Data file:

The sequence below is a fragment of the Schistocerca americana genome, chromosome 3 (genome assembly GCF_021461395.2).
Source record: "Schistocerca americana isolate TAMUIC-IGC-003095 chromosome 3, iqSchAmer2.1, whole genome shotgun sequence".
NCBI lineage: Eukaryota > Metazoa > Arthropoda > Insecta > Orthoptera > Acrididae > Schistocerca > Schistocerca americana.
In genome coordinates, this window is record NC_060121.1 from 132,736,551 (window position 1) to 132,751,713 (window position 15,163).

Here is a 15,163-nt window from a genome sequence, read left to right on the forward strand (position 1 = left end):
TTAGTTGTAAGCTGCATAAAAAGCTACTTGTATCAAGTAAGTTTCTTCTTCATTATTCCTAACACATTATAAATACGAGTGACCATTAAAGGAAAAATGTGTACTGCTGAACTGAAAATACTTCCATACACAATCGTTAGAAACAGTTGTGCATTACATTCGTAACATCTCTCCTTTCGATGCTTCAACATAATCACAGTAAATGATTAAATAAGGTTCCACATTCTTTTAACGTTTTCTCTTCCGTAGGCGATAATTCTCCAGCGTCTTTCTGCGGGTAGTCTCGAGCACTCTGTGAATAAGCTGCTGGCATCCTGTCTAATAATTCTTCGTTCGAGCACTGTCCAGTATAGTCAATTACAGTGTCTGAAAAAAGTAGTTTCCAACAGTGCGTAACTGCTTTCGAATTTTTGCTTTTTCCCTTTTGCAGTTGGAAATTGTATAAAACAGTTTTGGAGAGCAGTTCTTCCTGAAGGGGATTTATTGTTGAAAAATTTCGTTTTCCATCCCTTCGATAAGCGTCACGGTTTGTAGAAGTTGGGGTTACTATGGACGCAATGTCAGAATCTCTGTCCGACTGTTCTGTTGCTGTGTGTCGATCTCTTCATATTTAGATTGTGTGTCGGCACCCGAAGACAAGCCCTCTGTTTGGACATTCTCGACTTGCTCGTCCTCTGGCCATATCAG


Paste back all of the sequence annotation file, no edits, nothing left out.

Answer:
The sequence below is a fragment of the Schistocerca americana genome, chromosome 3 (genome assembly GCF_021461395.2).
Source record: "Schistocerca americana isolate TAMUIC-IGC-003095 chromosome 3, iqSchAmer2.1, whole genome shotgun sequence".
NCBI lineage: Eukaryota > Metazoa > Arthropoda > Insecta > Orthoptera > Acrididae > Schistocerca > Schistocerca americana.
In genome coordinates, this window is record NC_060121.1 from 132,736,551 (window position 1) to 132,751,713 (window position 15,163).

Here is a 15,163-nt window from a genome sequence, read left to right on the forward strand (position 1 = left end):
TTAGTTGTAAGCTGCATAAAAAGCTACTTGTATCAAGTAAGTTTCTTCTTCATTATTCCTAACACATTATAAATACGAGTGACCATTAAAGGAAAAATGTGTACTGCTGAACTGAAAATACTTCCATACACAATCGTTAGAAACAGTTGTGCATTACATTCGTAACATCTCTCCTTTCGATGCTTCAACATAATCACAGTAAATGATTAAATAAGGTTCCACATTCTTTTAACGTTTTCTCTTCCGTAGGCGATAATTCTCCAGCGTCTTTCTGCGGGTAGTCTCGAGCACTCTGTGAATAAGCTGCTGGCATCCTGTCTAATAATTCTTCGTTCGAGCACTGTCCAGTATAGTCAATTACAGTGTCTGAAAAAAGTAGTTTCCAACAGTGCGTAACTGCTTTCGAATTTTTGCTTTTTCCCTTTTGCAGTTGGAAATTGTATAAAACAGTTTTGGAGAGCAGTTCTTCCTGAAGGGGATTTATTGTTGAAAAATTTCGTTTTCCATCCCTTCGATAAGCGTCACGGTTTGTAGAAGTTGGGGTTACTATGGACGCAATGTCAGAATCTCTGTCCGACTGTTCTGTTGCTGTGTGTCGATCTCTTCATATTTAGATTGTGTGTCGGCACCCGAAGACAAGCCCTCTGTTTGGACATTCTCGACTTGCTCGTCCTCTGGCCATATCAG